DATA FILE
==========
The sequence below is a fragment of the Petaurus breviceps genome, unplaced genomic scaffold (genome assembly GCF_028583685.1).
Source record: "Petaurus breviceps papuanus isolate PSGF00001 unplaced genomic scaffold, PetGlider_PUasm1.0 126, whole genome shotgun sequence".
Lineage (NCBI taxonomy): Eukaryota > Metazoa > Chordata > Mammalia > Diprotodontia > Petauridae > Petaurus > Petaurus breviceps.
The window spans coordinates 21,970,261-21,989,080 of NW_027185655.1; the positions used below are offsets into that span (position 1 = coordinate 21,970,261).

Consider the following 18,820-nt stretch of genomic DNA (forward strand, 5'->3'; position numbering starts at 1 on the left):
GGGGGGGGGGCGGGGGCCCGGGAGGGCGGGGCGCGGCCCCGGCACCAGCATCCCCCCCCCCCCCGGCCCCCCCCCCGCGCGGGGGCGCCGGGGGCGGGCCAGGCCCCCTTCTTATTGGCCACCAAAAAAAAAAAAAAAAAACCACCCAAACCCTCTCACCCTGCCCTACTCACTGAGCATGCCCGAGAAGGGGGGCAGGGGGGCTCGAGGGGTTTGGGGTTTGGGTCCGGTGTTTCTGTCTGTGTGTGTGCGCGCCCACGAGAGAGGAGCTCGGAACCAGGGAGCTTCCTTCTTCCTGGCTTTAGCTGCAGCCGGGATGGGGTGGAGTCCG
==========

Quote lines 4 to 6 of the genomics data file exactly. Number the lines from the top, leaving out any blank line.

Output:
The window spans coordinates 21,970,261-21,989,080 of NW_027185655.1; the positions used below are offsets into that span (position 1 = coordinate 21,970,261).

Consider the following 18,820-nt stretch of genomic DNA (forward strand, 5'->3'; position numbering starts at 1 on the left):
GGGGGGGGGGCGGGGGCCCGGGAGGGCGGGGCGCGGCCCCGGCACCAGCATCCCCCCCCCCCCCGGCCCCCCCCCCGCGCGGGGGCGCCGGGGGCGGGCCAGGCCCCCTTCTTATTGGCCACCAAAAAAAAAAAAAAAAAACCACCCAAACCCTCTCACCCTGCCCTACTCACTGAGCATGCCCGAGAAGGGGGGCAGGGGGGCTCGAGGGGTTTGGGGTTTGGGTCCGGTGTTTCTGTCTGTGTGTGTGCGCGCCCACGAGAGAGGAGCTCGGAACCAGGGAGCTTCCTTCTTCCTGGCTTTAGCTGCAGCCGGGATGGGGTGGAGTCCG